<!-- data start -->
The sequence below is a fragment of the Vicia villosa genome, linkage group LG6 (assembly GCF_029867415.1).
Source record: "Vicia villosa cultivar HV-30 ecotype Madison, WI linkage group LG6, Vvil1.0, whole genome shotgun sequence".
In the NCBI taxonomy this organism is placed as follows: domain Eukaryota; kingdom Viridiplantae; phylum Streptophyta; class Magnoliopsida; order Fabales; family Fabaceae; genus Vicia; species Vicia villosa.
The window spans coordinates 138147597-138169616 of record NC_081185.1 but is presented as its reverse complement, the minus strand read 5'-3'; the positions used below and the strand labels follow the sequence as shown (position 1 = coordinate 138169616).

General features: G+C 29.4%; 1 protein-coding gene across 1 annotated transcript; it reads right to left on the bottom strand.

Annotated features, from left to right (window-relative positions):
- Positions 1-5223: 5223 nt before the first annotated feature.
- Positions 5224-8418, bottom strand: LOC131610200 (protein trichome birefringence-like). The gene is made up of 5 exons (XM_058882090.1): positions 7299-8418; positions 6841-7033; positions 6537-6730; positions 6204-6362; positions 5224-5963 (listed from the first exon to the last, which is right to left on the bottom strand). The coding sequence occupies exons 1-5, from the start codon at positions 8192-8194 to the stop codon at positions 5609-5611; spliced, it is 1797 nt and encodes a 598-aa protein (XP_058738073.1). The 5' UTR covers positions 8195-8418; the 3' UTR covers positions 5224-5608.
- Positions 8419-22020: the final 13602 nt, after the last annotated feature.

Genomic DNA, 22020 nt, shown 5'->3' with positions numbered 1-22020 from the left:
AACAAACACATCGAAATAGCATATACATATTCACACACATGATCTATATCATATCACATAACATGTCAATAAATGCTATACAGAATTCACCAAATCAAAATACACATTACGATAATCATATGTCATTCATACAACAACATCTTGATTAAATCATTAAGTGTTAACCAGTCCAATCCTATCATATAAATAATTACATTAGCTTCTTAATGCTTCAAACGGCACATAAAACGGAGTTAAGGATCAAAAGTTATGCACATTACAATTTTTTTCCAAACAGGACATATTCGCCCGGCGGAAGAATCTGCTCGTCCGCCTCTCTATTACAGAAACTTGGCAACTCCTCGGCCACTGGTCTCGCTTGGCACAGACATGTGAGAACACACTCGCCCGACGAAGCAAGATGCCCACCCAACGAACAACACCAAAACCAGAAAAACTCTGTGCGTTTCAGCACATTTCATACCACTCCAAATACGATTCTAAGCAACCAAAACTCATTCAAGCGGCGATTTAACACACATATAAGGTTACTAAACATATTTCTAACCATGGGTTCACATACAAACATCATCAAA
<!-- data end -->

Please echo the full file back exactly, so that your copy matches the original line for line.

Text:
The sequence below is a fragment of the Vicia villosa genome, linkage group LG6 (assembly GCF_029867415.1).
Source record: "Vicia villosa cultivar HV-30 ecotype Madison, WI linkage group LG6, Vvil1.0, whole genome shotgun sequence".
In the NCBI taxonomy this organism is placed as follows: domain Eukaryota; kingdom Viridiplantae; phylum Streptophyta; class Magnoliopsida; order Fabales; family Fabaceae; genus Vicia; species Vicia villosa.
The window spans coordinates 138147597-138169616 of record NC_081185.1 but is presented as its reverse complement, the minus strand read 5'-3'; the positions used below and the strand labels follow the sequence as shown (position 1 = coordinate 138169616).

General features: G+C 29.4%; 1 protein-coding gene across 1 annotated transcript; it reads right to left on the bottom strand.

Annotated features, from left to right (window-relative positions):
- Positions 1-5223: 5223 nt before the first annotated feature.
- Positions 5224-8418, bottom strand: LOC131610200 (protein trichome birefringence-like). The gene is made up of 5 exons (XM_058882090.1): positions 7299-8418; positions 6841-7033; positions 6537-6730; positions 6204-6362; positions 5224-5963 (listed from the first exon to the last, which is right to left on the bottom strand). The coding sequence occupies exons 1-5, from the start codon at positions 8192-8194 to the stop codon at positions 5609-5611; spliced, it is 1797 nt and encodes a 598-aa protein (XP_058738073.1). The 5' UTR covers positions 8195-8418; the 3' UTR covers positions 5224-5608.
- Positions 8419-22020: the final 13602 nt, after the last annotated feature.

Genomic DNA, 22020 nt, shown 5'->3' with positions numbered 1-22020 from the left:
AACAAACACATCGAAATAGCATATACATATTCACACACATGATCTATATCATATCACATAACATGTCAATAAATGCTATACAGAATTCACCAAATCAAAATACACATTACGATAATCATATGTCATTCATACAACAACATCTTGATTAAATCATTAAGTGTTAACCAGTCCAATCCTATCATATAAATAATTACATTAGCTTCTTAATGCTTCAAACGGCACATAAAACGGAGTTAAGGATCAAAAGTTATGCACATTACAATTTTTTTCCAAACAGGACATATTCGCCCGGCGGAAGAATCTGCTCGTCCGCCTCTCTATTACAGAAACTTGGCAACTCCTCGGCCACTGGTCTCGCTTGGCACAGACATGTGAGAACACACTCGCCCGACGAAGCAAGATGCCCACCCAACGAACAACACCAAAACCAGAAAAACTCTGTGCGTTTCAGCACATTTCATACCACTCCAAATACGATTCTAAGCAACCAAAACTCATTCAAGCGGCGATTTAACACACATATAAGGTTACTAAACATATTTCTAACCATGGGTTCACATACAAACATCATCAAA